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Adax I don't know how old you are or any of that type of personal info but there are plenty of places where you could get a ride to learn to sail. Club Cruceros in La Paz Mexico is one. San Diego is another. Buy a handheld VHF and then participate in the morning nets and you will find a ride. Then if you like it buy a boat. You will have to be disciplined enough to not spend what you have in reserve to buy a boat. I sailed from SF to So Cal to Mexico to the Marquesas, Tuamotos, Tahiti, Bora bora, Cook Islands, New Zealand, and then Oz for free when I got out of college. It's worth a try.
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Old 24-01-2011, 15:29   #8
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As a general rule - never buy "used steel." The reason is normally they are being sold as the owner cannot maintain them anymore. So rust, electrolysis, etc. can eat away the inside of the boat and its stringers and bilge areas. Careful and thorough inspection of every square inch of "used steel" inside and outside is essential to avoid the all-to-common problem of having the rebuild the boat from the keel up due to rotten plates and stringers.
- - As with FC boats, in "used steel" there are gems out there to be found, but you need to be very careful and really know what to look for. Fiberglass on the other hand is a better risk for folks not into super-detailed examination of the prospective boat. Unfortunately, if you can only afford a "bargain" boat you can also not afford a seriously competent surveyor and go with a "bargain" surveyor.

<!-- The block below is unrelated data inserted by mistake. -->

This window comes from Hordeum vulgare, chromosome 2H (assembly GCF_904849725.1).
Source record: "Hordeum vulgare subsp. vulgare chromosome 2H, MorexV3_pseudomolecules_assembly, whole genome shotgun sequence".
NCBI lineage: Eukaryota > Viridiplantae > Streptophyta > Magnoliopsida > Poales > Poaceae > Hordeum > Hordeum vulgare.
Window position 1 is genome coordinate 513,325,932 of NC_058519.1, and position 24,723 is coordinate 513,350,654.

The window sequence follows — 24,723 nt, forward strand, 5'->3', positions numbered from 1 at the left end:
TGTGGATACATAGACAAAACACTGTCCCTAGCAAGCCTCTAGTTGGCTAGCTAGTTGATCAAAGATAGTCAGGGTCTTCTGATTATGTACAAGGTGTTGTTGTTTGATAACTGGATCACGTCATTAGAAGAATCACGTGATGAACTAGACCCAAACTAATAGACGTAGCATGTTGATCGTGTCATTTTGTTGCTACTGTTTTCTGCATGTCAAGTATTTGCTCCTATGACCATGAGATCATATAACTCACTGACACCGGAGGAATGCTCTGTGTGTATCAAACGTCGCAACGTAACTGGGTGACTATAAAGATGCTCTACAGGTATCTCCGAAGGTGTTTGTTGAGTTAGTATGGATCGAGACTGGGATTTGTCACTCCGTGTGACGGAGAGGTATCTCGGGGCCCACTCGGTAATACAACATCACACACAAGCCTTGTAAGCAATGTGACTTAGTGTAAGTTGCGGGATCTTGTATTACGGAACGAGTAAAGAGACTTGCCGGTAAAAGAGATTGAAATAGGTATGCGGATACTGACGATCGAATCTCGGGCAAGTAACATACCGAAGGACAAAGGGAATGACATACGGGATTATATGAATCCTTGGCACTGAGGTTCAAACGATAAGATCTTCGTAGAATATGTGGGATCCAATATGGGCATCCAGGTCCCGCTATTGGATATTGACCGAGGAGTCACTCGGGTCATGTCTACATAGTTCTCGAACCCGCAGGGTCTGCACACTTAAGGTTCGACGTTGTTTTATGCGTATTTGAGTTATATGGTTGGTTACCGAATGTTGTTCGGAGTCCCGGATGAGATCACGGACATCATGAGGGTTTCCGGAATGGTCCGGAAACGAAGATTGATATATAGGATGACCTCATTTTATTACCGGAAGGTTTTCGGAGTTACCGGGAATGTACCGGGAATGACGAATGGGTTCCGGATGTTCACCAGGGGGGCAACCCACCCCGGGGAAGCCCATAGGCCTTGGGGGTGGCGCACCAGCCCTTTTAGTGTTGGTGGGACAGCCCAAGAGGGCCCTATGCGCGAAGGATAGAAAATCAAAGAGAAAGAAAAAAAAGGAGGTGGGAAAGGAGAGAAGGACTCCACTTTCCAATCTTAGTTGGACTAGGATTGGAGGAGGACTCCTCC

- - So just be very careful and assume nothing about the condition of the boat until you really examine it thoroughly. Used boats do not come with "money-back" guarantees.
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Old 24-01-2011, 15:33   #9
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I am 46,but not set in my ways so can rough it . I would love to take up that suggestion as it would get me going.Trouble is I have a big dog I rescued from the street and I would not like to let her go unless I had someone I could trust ,which is not the case .If I could solve that,what you suggest would be an ideal interim .I will look into it .thanks.
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Old 24-01-2011, 16:45   #10
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I think one of the big things it to be sure you get a boat you can handle. If you are going to be sailing alone it should be rigged for solo sailing and of an appropriate size. You need to be able to handle the sails and the anchor. You also want to be sure you will be able to manage the maintenance.

If you are going to live aboard you need to be sure you're comfortable inside the boat and that it's equipped for it.
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Old 24-01-2011, 18:45   #11
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I am reading up on steel maintenance and pitfalls at the moment. I am not saying that this Van de Stadt is it , but it is a way of discarding what I want and don't want . As previously said wood maintenance seems a closer match but as this boat is well equipped I won't hold it being steel against it ,if that is all there is to it.